If you’re vegan and want to fry up some delicious eggplant (or maybe some tofu) with the potato starch, we highly recommend checking out this article: The Best Vegan Egg Substitutes For Frying.
Why Is It the Best Substitute for Cornstarch?
Using cornstarch is a good way of getting a crispy coating while protecting the meat and keeping it juicy inside. As mentioned above, the reason for this the high amylose content of cornstarch granules.
When looking for the best substitute for cornstarch, it is essential to keep in mind that we should find an alternative that comes as close as possible to the molecular structure of cornstarch.
This way it is possible to achieve the same effect as with cornstarch.
1. Amylose content
Potato starch, compared to other starch varieties, has a higher amylose content – from 20-22%.
Having a higher amylose content, potato starch can easily compete with cornstarch as far as creating the brittle coating on fried food.
Aside from the high amylose percentage in potato starch, there are multiple other reasons why it makes the best cornstarch substitute for frying.
2. Potato starch is gluten-free
Potato starch, just like cornstarch is gluten-free. This makes it a good alternative for people who use cornstarch for frying as a gluten-free coating.
Coatings with gluten-free starches are lighter as gluten attracts both moisture and fat. With potato starch and cornstarch, the coating is light and crispy as opposed to being too oily and heavy when made with ingredients with high gluten content.
3. No problems with the ratio
You may be intimated by the thought of substituting one ingredient with another as it often implies changes in the amount you use.
Luckily, the ratio for cornstarch and potato starch is 1:1, which makes it easier than ever to alternate between the two.
4. Neutral taste
Some call it bland, we call it neutral. Potato starch does not have a distinct taste, which makes it a good alternative to cornstarch.
The latter, in spite of being derived from corn kernels, does not taste like much.
Thus, potato starch will not interfere much with the taste of the fried food but only provide a crispy coating for it.
5. High-temperature endurance
While it is not recommended to cook potato starch for a long time, it can be cooked in high temperatures with great results.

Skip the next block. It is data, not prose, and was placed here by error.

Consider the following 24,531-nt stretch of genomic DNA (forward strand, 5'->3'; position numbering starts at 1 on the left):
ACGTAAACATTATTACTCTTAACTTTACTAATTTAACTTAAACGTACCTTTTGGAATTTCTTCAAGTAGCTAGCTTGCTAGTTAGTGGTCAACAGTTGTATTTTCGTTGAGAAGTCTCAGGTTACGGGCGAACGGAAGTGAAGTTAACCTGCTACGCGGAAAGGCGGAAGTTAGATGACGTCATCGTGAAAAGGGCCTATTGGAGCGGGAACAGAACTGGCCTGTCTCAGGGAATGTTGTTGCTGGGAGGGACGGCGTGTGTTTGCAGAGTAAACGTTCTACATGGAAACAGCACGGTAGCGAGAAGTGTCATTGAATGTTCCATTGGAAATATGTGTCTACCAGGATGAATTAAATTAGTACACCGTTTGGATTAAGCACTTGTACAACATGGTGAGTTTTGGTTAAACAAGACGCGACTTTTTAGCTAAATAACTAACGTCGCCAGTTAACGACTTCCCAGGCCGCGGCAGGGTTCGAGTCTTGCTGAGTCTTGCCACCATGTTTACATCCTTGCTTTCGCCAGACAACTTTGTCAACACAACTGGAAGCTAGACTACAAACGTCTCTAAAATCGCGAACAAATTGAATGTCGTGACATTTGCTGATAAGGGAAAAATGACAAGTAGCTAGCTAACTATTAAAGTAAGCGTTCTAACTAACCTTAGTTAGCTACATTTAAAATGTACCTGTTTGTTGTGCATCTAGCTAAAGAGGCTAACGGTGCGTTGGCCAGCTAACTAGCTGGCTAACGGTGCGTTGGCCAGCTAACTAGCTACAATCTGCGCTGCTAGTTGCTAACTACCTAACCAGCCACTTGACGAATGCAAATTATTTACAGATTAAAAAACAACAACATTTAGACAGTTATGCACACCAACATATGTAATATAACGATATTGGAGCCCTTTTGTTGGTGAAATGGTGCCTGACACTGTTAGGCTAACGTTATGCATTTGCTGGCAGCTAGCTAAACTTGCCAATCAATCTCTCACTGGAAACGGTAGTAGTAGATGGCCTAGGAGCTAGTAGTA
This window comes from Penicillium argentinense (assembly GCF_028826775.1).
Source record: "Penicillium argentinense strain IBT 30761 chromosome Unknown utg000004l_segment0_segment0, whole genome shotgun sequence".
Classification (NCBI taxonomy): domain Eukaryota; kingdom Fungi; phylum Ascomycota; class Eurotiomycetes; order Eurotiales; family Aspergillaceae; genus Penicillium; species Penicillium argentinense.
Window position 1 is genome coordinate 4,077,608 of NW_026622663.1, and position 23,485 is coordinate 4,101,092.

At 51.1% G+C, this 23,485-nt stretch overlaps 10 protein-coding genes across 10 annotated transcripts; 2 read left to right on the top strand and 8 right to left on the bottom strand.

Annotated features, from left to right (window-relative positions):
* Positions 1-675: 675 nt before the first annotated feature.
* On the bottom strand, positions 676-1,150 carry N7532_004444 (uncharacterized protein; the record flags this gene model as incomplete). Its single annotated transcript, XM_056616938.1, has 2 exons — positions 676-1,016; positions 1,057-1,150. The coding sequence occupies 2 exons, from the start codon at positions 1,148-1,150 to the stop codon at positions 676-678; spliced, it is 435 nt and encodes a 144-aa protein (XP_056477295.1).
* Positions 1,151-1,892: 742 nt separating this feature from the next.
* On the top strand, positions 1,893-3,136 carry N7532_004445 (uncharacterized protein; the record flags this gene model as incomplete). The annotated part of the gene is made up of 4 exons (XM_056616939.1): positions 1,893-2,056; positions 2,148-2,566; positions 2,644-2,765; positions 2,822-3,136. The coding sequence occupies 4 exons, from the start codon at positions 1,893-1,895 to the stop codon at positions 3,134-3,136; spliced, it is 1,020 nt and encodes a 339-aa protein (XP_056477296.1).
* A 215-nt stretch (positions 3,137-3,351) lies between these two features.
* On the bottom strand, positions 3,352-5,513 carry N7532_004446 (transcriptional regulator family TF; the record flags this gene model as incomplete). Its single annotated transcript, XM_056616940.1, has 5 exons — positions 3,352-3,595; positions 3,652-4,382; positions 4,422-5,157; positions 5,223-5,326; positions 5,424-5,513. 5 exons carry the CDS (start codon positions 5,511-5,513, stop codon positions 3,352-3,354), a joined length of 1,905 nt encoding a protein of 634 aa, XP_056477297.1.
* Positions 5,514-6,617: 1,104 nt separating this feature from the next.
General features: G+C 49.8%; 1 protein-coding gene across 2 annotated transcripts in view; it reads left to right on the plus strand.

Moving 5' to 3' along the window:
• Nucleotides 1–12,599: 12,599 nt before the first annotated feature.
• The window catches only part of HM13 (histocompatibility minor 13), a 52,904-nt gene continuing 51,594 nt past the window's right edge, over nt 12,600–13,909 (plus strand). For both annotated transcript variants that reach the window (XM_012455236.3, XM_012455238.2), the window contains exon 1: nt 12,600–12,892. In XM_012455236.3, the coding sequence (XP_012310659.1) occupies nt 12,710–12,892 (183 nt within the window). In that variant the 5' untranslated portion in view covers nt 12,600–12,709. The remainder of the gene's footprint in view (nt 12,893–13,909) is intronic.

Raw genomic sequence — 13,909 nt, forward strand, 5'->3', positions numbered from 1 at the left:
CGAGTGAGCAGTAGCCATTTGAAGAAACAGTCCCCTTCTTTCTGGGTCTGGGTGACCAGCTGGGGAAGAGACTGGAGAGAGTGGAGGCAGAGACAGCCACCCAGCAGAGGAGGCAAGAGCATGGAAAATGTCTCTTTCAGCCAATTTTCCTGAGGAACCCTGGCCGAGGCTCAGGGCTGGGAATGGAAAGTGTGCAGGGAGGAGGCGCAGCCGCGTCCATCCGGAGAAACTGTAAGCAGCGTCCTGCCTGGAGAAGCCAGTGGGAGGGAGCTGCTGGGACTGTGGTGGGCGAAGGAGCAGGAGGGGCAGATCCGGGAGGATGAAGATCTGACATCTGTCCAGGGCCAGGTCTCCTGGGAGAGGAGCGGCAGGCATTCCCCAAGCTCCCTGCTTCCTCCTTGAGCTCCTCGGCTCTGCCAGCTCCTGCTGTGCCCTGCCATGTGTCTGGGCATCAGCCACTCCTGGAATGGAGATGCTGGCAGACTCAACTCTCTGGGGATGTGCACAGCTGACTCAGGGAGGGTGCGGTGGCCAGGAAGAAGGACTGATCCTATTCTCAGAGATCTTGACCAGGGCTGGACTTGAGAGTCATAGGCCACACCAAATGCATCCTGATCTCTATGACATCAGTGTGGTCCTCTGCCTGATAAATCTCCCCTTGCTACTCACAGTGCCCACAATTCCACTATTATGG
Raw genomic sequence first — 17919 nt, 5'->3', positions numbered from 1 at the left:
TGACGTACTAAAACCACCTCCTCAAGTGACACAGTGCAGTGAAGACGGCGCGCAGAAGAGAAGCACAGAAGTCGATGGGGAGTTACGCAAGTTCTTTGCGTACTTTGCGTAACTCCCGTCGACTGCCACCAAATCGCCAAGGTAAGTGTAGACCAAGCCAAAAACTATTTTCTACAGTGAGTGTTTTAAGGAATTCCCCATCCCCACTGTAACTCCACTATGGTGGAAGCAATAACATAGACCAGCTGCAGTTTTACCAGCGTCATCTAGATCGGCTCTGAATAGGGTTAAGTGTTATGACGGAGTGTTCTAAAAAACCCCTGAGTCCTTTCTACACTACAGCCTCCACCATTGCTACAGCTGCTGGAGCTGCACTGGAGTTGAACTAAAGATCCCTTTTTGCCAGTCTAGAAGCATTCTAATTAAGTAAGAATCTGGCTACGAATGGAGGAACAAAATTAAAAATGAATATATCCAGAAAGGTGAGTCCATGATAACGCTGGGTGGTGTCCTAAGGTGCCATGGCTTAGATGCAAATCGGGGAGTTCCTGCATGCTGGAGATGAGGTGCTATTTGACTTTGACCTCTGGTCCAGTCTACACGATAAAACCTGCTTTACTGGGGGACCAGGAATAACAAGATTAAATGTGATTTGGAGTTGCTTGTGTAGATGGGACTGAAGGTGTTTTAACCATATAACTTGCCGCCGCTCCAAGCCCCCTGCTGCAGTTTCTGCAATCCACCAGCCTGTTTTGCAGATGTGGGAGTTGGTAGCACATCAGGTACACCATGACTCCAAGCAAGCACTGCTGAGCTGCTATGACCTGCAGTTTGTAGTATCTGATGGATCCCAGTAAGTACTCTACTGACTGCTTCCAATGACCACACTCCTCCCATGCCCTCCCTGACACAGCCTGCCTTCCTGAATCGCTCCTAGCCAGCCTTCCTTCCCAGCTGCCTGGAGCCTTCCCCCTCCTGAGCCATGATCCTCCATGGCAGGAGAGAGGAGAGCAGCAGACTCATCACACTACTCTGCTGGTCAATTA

This is another reason why potato starch makes a good coating for deep frying.
Cornstarch Vs Potato Starch: Are They Always Interchangeable?
The primary difference between cornstarch and potato starch is how they are derived. The former is derived from corn kernel which makes it a grain starch, while the latter is a root starch.
Aside from being interchangeable in frying food, cornstarch and potato starch can be used as a thickening ingredient in soups and sauces. However, there are certain rules in using these starches.
As potato starch, in comparison to cornstarch is not suitable for long cooking processes, it needs to be added to the dish toward the end of the cooking time.
Cornstarch, on the other hand, needs to be cooked for a longer time to avoid the chalky flavor it may give to the dish.
2 Other Cornstarch Substitutes for Frying
There are a number of substitutes for cornstarch when it comes to thickening soups or gravies and baking cookies or cakes. However, when it comes to choosing a substitute for frying, the list of alternatives is narrowed down.
1. All-Purpose Flour
All-purpose flour is one of the most popular coatings used by home cooks as it is always at hand.
This flour is a blend of two kinds of wheat – soft and hard. Thus, this is not a gluten-free choice and cannot substitute cornstarch from that aspect.
However, if you don’t mind a small amount of gluten in your food, all-purpose flour is a good choice. As it doesn’t have a pronounced taste, it serves as a blank canvas and you can add different spices to get the desired flavor.
If you are substituting cornstarch with all-purpose flour, you need to use 2 times more flour. As the latter contains less starch, it takes a lot more of the product to reach the desired consistency when mixed with a liquid.
So, if the recipe states 1 cup of cornstarch, you will need to add 2 (or more) cups of flour.
2. Rice Flour
Rice flour is much lighter than all-purpose flour and can make a lighter and crunchier coating than other flour substitutes for cornstarch.
Rice flour has less starch content and it takes double the amount of cornstarch in a recipe.
Another point that makes rice flour a great alternative for cornstarch is that it is made of only rice and thus, is gluten-free.